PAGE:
For many businesses, it can be tricky enough just trying to correctly classify workers as exempt or nonexempt. Once you know which of your workers are exempt and which are nonexempt, knowing when to pay them overtime is another “can of worms.” The equation is only made messier by employee travel and overtime pay.
In this article, I’ll break down what small businesses and start-ups should know about many of the most common overtime travel circumstances. While we discuss federal requirements and guidelines in this article, it’s important to remember that different states may have slightly different (more employee-favorable) requirements for employee travel overtime pay—and you should always be sure to check through those with an experienced certified professional employer organization (PEO) before proceeding.
When it comes to properly paying FLSA nonexempt workers, Axcet HR Solutions can help you determine when overtime must be paid versus when it doesn’t need to be. Let’s dive in!
Common Overtime Employee Travel Scenarios
When the Employee is Traveling for their Regular Commute
This is the most common travel situation, so we’ll cover it first! If an employee is reporting to their shift for work at their regular location, they do not need to be paid overtime for travel. Under federal regulation 29 CFR § 785.35, companies are not required to pay employees for any time that they spend commuting from their homes to their job site before their working day starts, or commuting from their job site to their homes after their working day ends.
If they are actually working overtime, they should be paid overtime—but that clock stops running as soon as they head home from work.
When the Employee is Traveling from Their Main Job Site to Another Near By Job Site
When an employee is traveling from their main job site (whether their home base job site or not) to another job site, and the travel occurs during one working day, the employee is paid as normal. Hours worked outside of 40 (including those spent in job site to job site travel) count as normal overtime working hours.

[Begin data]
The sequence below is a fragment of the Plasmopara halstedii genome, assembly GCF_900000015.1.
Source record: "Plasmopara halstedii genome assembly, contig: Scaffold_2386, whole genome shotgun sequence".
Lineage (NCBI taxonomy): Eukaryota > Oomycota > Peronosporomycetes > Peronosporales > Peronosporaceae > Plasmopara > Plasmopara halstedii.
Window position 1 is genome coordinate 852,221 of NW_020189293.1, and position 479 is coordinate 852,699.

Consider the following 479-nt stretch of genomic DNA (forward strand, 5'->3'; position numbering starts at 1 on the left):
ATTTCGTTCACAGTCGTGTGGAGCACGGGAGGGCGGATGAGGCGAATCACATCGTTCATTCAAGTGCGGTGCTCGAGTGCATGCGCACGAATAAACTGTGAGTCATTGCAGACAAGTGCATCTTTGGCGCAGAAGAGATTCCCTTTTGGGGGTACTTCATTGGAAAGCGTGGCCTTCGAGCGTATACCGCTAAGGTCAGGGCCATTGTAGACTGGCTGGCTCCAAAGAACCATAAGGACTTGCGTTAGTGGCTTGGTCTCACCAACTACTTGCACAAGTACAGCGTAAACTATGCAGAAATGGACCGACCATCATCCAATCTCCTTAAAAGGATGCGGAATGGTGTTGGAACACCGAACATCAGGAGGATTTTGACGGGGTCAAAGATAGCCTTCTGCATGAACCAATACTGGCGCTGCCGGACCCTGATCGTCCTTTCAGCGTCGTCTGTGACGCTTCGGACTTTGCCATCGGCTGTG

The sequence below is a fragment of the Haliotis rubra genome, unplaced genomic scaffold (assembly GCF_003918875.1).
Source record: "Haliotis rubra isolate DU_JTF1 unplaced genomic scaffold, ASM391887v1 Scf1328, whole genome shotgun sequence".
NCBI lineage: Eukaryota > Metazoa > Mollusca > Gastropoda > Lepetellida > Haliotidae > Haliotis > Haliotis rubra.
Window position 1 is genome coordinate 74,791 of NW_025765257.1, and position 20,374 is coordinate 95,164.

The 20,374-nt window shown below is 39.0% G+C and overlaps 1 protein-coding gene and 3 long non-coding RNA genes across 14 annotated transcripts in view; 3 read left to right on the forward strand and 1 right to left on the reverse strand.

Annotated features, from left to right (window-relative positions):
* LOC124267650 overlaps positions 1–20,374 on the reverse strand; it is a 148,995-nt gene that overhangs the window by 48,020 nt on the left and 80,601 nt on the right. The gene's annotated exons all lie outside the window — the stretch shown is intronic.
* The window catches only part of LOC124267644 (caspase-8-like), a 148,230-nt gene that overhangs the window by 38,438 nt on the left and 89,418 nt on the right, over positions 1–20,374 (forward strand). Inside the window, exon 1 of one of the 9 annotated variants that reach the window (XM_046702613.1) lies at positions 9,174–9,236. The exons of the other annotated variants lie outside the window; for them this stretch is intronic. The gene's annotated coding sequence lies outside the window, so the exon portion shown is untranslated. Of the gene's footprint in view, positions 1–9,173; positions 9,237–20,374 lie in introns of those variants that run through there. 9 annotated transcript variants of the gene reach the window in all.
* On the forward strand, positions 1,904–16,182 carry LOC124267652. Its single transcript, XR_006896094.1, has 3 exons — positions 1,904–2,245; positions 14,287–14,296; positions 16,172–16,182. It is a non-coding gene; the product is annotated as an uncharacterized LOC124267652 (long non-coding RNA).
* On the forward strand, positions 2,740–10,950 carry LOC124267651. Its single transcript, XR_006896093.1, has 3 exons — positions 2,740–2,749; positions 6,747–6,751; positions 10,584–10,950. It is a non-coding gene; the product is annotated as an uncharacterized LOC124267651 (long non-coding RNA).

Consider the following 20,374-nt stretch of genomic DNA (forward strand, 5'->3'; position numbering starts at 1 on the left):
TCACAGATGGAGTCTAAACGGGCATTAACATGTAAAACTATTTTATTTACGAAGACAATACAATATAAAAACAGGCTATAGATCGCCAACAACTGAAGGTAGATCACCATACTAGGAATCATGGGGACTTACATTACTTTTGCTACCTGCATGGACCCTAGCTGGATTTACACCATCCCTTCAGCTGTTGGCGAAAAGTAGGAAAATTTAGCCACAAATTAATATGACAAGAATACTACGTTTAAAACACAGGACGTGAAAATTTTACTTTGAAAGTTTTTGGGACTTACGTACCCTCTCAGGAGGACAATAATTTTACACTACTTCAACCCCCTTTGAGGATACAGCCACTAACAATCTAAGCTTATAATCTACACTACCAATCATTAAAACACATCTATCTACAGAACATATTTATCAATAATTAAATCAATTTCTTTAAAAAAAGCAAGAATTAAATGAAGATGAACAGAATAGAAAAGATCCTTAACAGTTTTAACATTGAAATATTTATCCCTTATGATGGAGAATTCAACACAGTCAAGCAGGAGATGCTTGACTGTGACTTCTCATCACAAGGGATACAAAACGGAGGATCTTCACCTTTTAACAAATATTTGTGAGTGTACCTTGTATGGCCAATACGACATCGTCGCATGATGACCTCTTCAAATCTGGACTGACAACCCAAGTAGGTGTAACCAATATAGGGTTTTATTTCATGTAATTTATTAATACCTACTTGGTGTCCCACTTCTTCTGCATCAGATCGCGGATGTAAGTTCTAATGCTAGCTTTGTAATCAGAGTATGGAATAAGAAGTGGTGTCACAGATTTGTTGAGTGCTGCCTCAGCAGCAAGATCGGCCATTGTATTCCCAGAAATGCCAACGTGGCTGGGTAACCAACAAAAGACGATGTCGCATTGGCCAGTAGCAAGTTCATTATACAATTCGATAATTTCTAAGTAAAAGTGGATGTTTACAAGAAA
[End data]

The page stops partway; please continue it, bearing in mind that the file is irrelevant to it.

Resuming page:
This means that if a nonexempt employee has worked 41 hours in a given week (including when traveling between job sites), they must be paid overtime for all hours worked in excess of 40. The federal government’s Portal-to-Portal Act covers this scenario. For example, a worker has multiple assignments in a day or has to travel between job sites to get tools, pick up other workers or similar.
When the Employee Is Traveling Away from Their Home Community Overnight
Any type of travel that keeps an employee away from home overnight constitutes “travel away from home.” This scenario is the trickiest to understand because it can be a bit unintuitive.
Let’s frame this by thinking about the employee’s typical workday. In this example, we’ll consider the employee’s typical workday hours to be 9 a.m. to 5 p.m., but for your employee calculation, you should adjust using their standard hours.
Travel away from home constitutes working hours that need to be calculated for overtime purposes when the travel cuts across the employee's typical workday (in our example, from 9 a.m. to 5 p.m.). During this travel, the employee is “substituting” travel time for the work they would be doing during their normal hours.
Note that even during this type of travel, regular meal time (in periods of thirty minutes or more) is not counted toward working hours for overtime calculation purposes.
Here’s where it gets interesting: Even if the example employee only typically works 9 a.m. to 5 p.m. on weekdays (i.e., Monday through Friday), if they travel on a weekend day, their standard hours still apply to the overtime calculation. Let’s say our nonexempt example employee lives in Kansas City, Missouri, and travels to Phoenix, Arizona for an overnight assignment. If the employee’s flight into Phoenix leaves on a Sunday at 1 p.m. and arrives in Phoenix at 6 p.m., they should be instructed to log only the hours between 1 to 5 p.m. as working hours for overtime purposes.
This is because those standard working hours (9 a.m. to 5 p.m.) still apply to the calculation, even though the work is done on a weekend day. If the returning flight to Kansas City leaves from Phoenix at 7 p.m. and arrives in Kansas City at 12 a.m. the next day, they would not log any overtime (since these hours are outside of their working hours).
Axcet HR Solutions: Your Small Business Payroll Compliance Experts
Nonexempt employee travel overtime calculations can feel overwhelming for even the most experienced manager or business owner. From HR compliance to payroll administration and beyond, Axcet HR Solutions understands the world of small business human resources and knows how to help.
Working with a PEO can help ensure your employees are paid correctly every time, and that those payments are issued in compliance with all applicable laws and regulations. Wondering if outsourcing human resources is the right call for you? Reach out to our consultants today to learn more.